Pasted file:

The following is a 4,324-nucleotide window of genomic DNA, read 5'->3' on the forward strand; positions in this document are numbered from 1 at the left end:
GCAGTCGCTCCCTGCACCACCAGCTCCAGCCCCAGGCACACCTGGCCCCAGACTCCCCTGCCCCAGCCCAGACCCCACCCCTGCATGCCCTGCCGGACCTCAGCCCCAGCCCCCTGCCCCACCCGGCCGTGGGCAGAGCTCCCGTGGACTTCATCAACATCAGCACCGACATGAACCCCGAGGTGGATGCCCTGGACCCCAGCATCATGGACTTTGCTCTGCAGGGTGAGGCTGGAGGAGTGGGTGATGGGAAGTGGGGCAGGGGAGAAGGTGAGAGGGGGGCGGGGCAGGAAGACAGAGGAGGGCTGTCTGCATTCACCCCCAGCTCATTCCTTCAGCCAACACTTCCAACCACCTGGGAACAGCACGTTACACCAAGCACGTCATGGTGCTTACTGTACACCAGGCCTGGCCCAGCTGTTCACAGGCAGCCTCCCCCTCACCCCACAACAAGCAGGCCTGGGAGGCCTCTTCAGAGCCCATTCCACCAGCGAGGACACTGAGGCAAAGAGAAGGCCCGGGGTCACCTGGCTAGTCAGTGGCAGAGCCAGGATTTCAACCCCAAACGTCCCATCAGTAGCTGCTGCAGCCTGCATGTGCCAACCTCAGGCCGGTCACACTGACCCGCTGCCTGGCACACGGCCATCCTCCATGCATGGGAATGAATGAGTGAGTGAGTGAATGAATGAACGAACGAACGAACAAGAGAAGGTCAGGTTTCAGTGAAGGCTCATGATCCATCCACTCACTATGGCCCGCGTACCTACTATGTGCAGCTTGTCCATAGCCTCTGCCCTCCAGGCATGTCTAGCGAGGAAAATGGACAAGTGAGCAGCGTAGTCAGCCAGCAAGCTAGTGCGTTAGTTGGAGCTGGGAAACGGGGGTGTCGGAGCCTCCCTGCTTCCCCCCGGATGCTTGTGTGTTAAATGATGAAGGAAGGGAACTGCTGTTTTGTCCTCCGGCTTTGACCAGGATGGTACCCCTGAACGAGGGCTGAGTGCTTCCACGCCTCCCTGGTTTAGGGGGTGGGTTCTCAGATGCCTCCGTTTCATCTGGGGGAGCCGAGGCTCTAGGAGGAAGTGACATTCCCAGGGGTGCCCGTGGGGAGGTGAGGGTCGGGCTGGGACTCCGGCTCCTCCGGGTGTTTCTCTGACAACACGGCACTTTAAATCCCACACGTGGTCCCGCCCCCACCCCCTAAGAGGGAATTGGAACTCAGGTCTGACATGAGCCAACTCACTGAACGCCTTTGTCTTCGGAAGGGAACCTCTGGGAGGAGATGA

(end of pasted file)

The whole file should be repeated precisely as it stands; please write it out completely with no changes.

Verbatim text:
The following is a 4,324-nucleotide window of genomic DNA, read 5'->3' on the forward strand; positions in this document are numbered from 1 at the left end:
GCAGTCGCTCCCTGCACCACCAGCTCCAGCCCCAGGCACACCTGGCCCCAGACTCCCCTGCCCCAGCCCAGACCCCACCCCTGCATGCCCTGCCGGACCTCAGCCCCAGCCCCCTGCCCCACCCGGCCGTGGGCAGAGCTCCCGTGGACTTCATCAACATCAGCACCGACATGAACCCCGAGGTGGATGCCCTGGACCCCAGCATCATGGACTTTGCTCTGCAGGGTGAGGCTGGAGGAGTGGGTGATGGGAAGTGGGGCAGGGGAGAAGGTGAGAGGGGGGCGGGGCAGGAAGACAGAGGAGGGCTGTCTGCATTCACCCCCAGCTCATTCCTTCAGCCAACACTTCCAACCACCTGGGAACAGCACGTTACACCAAGCACGTCATGGTGCTTACTGTACACCAGGCCTGGCCCAGCTGTTCACAGGCAGCCTCCCCCTCACCCCACAACAAGCAGGCCTGGGAGGCCTCTTCAGAGCCCATTCCACCAGCGAGGACACTGAGGCAAAGAGAAGGCCCGGGGTCACCTGGCTAGTCAGTGGCAGAGCCAGGATTTCAACCCCAAACGTCCCATCAGTAGCTGCTGCAGCCTGCATGTGCCAACCTCAGGCCGGTCACACTGACCCGCTGCCTGGCACACGGCCATCCTCCATGCATGGGAATGAATGAGTGAGTGAGTGAATGAATGAACGAACGAACGAACAAGAGAAGGTCAGGTTTCAGTGAAGGCTCATGATCCATCCACTCACTATGGCCCGCGTACCTACTATGTGCAGCTTGTCCATAGCCTCTGCCCTCCAGGCATGTCTAGCGAGGAAAATGGACAAGTGAGCAGCGTAGTCAGCCAGCAAGCTAGTGCGTTAGTTGGAGCTGGGAAACGGGGGTGTCGGAGCCTCCCTGCTTCCCCCCGGATGCTTGTGTGTTAAATGATGAAGGAAGGGAACTGCTGTTTTGTCCTCCGGCTTTGACCAGGATGGTACCCCTGAACGAGGGCTGAGTGCTTCCACGCCTCCCTGGTTTAGGGGGTGGGTTCTCAGATGCCTCCGTTTCATCTGGGGGAGCCGAGGCTCTAGGAGGAAGTGACATTCCCAGGGGTGCCCGTGGGGAGGTGAGGGTCGGGCTGGGACTCCGGCTCCTCCGGGTGTTTCTCTGACAACACGGCACTTTAAATCCCACACGTGGTCCCGCCCCCACCCCCTAAGAGGGAATTGGAACTCAGGTCTGACATGAGCCAACTCACTGAACGCCTTTGTCTTCGGAAGGGAACCTCTGGGAGGAGATGA